Jumaat, 22 November 2013

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The Star Online: Business

Up Close & Personal with Martin Gilbert


SCOTTISH lad Martin Gilbert is no stranger to Malaysian soil. Having spent a good part of his childhood here, he is well-accustomed to the country's intricacies through the local delicacy, rich culture and people.

Growing up in Asia turned out to be a great advantage to Gilbert, now chief executive and founder of Aberdeen Asset Management Plc. It is one of the reasons he chose to set up office here.

"I knew that Asia was going to be the growth area of the world. If we relocated the team out here, we would do well," he says.

Aberdeen Asset Management is the first foreign fund manager to have been awarded a domestic asset management licence in Malaysia.

Seating in a boardroom situated on the 26th floor of Menara IMC, amidst the concrete jungle skyline in bustling Kuala Lumpur, Gilbert shares his personal journey with StarBizWeek.

Boarding woes

Although he was born in Brickfields, he lived at Carey Island, some 14km off Port Klang with his parents, where his father worked for Harrisons & Crosfield then.

He schooled at The Alice Smith School for five years, the oldest British international school in Malaysia, and one of the oldest in South-East Asia.

"I started boarding at the age of five in KL so I could go to school there. It was interesting," he says.

Later on, he was sent to school at co-ed independent Gordonstoun School in Moray, Scotland for nine years. Although having been through the boarding system in KL, boarding in Scotland was different. "It was cold and miserable and windy," he cringes.

Although he left KL to go to boarding school in Scotland when he was 10 years of age, Gilbert says he spent most of his holidays in Malaysia, which really formed his love for the country. "It's a great place to grow up," he says.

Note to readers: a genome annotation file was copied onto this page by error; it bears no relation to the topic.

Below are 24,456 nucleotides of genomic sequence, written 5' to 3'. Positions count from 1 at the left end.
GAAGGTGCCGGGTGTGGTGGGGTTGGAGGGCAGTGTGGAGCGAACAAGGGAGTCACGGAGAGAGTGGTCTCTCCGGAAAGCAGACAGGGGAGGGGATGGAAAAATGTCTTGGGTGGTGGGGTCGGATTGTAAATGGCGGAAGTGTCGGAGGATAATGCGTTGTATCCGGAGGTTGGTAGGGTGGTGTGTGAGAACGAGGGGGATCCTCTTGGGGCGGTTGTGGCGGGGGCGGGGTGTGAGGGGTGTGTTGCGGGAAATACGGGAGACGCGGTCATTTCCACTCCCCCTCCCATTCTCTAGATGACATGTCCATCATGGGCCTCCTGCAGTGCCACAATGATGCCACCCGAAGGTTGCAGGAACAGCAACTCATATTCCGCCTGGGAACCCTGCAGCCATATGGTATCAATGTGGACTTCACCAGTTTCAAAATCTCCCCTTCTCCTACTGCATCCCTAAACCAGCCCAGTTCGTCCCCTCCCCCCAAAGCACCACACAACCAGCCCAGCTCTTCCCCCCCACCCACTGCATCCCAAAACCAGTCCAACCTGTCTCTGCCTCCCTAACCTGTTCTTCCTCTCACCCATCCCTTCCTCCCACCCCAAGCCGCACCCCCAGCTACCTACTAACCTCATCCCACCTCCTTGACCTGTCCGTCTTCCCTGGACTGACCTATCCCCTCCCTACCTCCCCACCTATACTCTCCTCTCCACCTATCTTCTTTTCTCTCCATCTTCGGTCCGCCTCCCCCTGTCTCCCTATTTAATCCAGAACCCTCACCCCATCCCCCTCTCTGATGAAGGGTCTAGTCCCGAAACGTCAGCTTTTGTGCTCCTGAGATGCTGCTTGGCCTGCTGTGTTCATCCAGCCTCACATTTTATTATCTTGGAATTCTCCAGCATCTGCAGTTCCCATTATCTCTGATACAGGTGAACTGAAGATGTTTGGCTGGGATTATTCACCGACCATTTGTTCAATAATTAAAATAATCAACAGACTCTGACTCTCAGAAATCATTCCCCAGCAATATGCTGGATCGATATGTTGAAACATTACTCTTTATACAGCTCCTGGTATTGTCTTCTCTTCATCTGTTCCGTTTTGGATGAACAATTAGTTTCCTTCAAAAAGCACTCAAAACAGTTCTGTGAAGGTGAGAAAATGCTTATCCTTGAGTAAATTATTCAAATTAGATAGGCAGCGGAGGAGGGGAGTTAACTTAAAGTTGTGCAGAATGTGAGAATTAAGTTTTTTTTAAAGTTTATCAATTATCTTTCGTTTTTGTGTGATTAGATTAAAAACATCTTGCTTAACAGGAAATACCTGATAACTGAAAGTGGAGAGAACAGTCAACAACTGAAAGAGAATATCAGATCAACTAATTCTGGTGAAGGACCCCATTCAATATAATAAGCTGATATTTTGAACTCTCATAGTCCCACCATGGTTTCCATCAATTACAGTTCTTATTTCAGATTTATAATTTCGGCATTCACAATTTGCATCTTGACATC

How it all started

Gilbert was educated in Aberdeen and graduated with a law degree, and then went on to do a masters degree in accountancy from the University of Aberdeen. He later qualified as a chartered accountant in 1980.

In the early years of his career, he worked at legal firm Brown Robb Cruickshank, which had an investment department. Together with two partners, Gilbert bought out that investment department in 1983 and formed Aberdeen Asset Management.

"We realised the days of the Scottish fund managers being part of accountancy or law firms were over. We realised that the world had changed and you had to be set up on your own and independent. So, we worked it out and bought the business," he says.

Being one of the few genuine global independent asset managers, he says Aberdeen Asset Management's story is one of remarkable growth.

"We built a global asset manager capable of managing money anywhere in the world. We manage equities, bonds, property and solutions, et cetera," he says. From a firm of only US$75mil in assets under management to the US$315bil it manages today, Gilbert says he occasionally feels he has to pinch himself. "It still surprises me everyday that we have become as big as we actually are as a business," he says.

Being part of the company, from its birth up to now, 30 years down the road, Gilbert says he feels a special affinity with it.

"When we went through the tough times from 2002 till 2004, never did it enter my thoughts to give up or leave. Because when you have this special affinity, you also have the desire to stay and sort it out," he says.

Aberdeen Asset Management was faced with bleak circumstances when its investments in split-capital investment trusts, which it was a major investor in, dramatically collapsed in 2002.

But Gilbert managed to pull the company back from the brink and bring it to where it is today.

The Aberdeen culture